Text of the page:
These Russian forays helped us understand the relationship of populations on both sides of the critically located Bering Strait. In 2012, we made additional collections from Alaska (Image 6) within the well-recognized ice age refugium that has never been glaciated. The collections from Russia and Alaska occur along the likely migration route of tundra species via the Arctic, between the mountains of Central Asia and the mountains of western North America.
The first species we analyzed, was mountain sorrel (Image 7) and the results were immediately exciting. Our analysis indicates that there are six lineages in this species and that these lineages likely diverged from each at least a million years ago. The species survived the last Ice Age in multiple refugia (ice-free areas) including southern Siberia, Beringia, the western US and, contrary to expectations, within the borders of BC. This last conclusion is based on the presence of two genetic types within the borders of BC that are not found north or south of BC. Some populations of mountain sorrel in northern BC contain individuals of mixed ancestry, including descendants that arrived from both the north and the south. Populations from eastern Russia and those from Alaska share many genotypes, as would be expected since during full-glacial periods, sea level was lower and a very broad land mass connected eastern Asia to North America. The absence of any shared genotypes between southern Siberia and North America indicates a very long period of separation. Fewer genotypes occur in southern BC than in northern BC and for the most part, the same genotypes do not occur in both areas, suggesting different landscape histories. Surprisingly, few genotypes occur in the Arctic, an indication that the species spread there relatively recently.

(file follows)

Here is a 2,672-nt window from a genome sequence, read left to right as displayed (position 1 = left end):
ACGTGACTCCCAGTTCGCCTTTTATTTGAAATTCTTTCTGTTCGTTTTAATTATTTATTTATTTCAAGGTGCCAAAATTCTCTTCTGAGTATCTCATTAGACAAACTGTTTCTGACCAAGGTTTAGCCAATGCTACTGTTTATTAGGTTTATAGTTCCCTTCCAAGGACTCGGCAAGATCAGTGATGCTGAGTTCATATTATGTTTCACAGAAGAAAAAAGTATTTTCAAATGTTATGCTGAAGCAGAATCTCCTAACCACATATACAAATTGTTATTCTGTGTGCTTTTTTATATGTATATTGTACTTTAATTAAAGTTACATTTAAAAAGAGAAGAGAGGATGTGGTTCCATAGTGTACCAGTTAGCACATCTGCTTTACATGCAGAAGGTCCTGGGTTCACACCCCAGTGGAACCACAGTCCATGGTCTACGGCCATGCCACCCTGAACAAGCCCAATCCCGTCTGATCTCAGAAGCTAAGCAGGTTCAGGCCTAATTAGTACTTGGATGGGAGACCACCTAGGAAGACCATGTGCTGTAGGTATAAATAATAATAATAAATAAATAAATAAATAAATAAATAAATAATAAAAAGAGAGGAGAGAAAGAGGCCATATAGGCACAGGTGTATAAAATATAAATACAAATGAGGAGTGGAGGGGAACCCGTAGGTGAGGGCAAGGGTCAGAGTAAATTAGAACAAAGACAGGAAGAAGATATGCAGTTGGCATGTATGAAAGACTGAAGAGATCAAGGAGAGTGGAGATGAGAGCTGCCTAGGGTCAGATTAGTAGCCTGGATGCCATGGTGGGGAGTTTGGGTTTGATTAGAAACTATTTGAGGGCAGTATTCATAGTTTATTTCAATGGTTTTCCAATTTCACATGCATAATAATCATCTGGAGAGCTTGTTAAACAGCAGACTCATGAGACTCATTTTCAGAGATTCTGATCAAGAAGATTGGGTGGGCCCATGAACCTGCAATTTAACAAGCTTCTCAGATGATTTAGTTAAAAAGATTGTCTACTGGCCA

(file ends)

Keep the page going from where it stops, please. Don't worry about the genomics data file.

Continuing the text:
We have completed analyses of five more species. One of them, Sibbaldia, has a very different migration history. The genetic evidence indicates that it arrived in North America hundreds of thousands of years ago, and then two separate groups evolved and became isolated from each other. One lineage now occurs only in the Sierra Nevada mountains of California and the other occurs in the mountains of the remainder of western North America. Most of the genetic diversity of this species occurs in the US Rocky Mountains, indicating that the species has inhabited that region longer than any other location in western North America. More recently it spread northward through British Columbia into the arctic.
The migration patterns revealed by this study could not have been predicted without our genetic studies. These studies tell us much more than simple distributions of species, the traditional approach to such questions about migration corridors and routes. They identify fascinating possibilities about the origin of BC’s plant and animal species and bring into question the concept of a province-smothering ice sheet at the end of the Ice Age.
Ken Marr has been Botany Curator with the Royal BC Museum since 2001. His PhD is from the University of British Columbia, where he also did post-doctoral studies before heading to China for two-and-a-half years to study ethnobotany at the Xishuangbanna Tropical Botanical Garden (Chinese Academy of Sciences), specifically crop domestication of several Cucurbits.
With his graduate students, Curator of Botany and Earth History Richard Hebda has written more than 120 scientific papers and 250 popular articles. He has been co-author or co-editor of eight books and major reports, and serves as the province’s expert adviser on Burns Bog and science adviser on paleontology.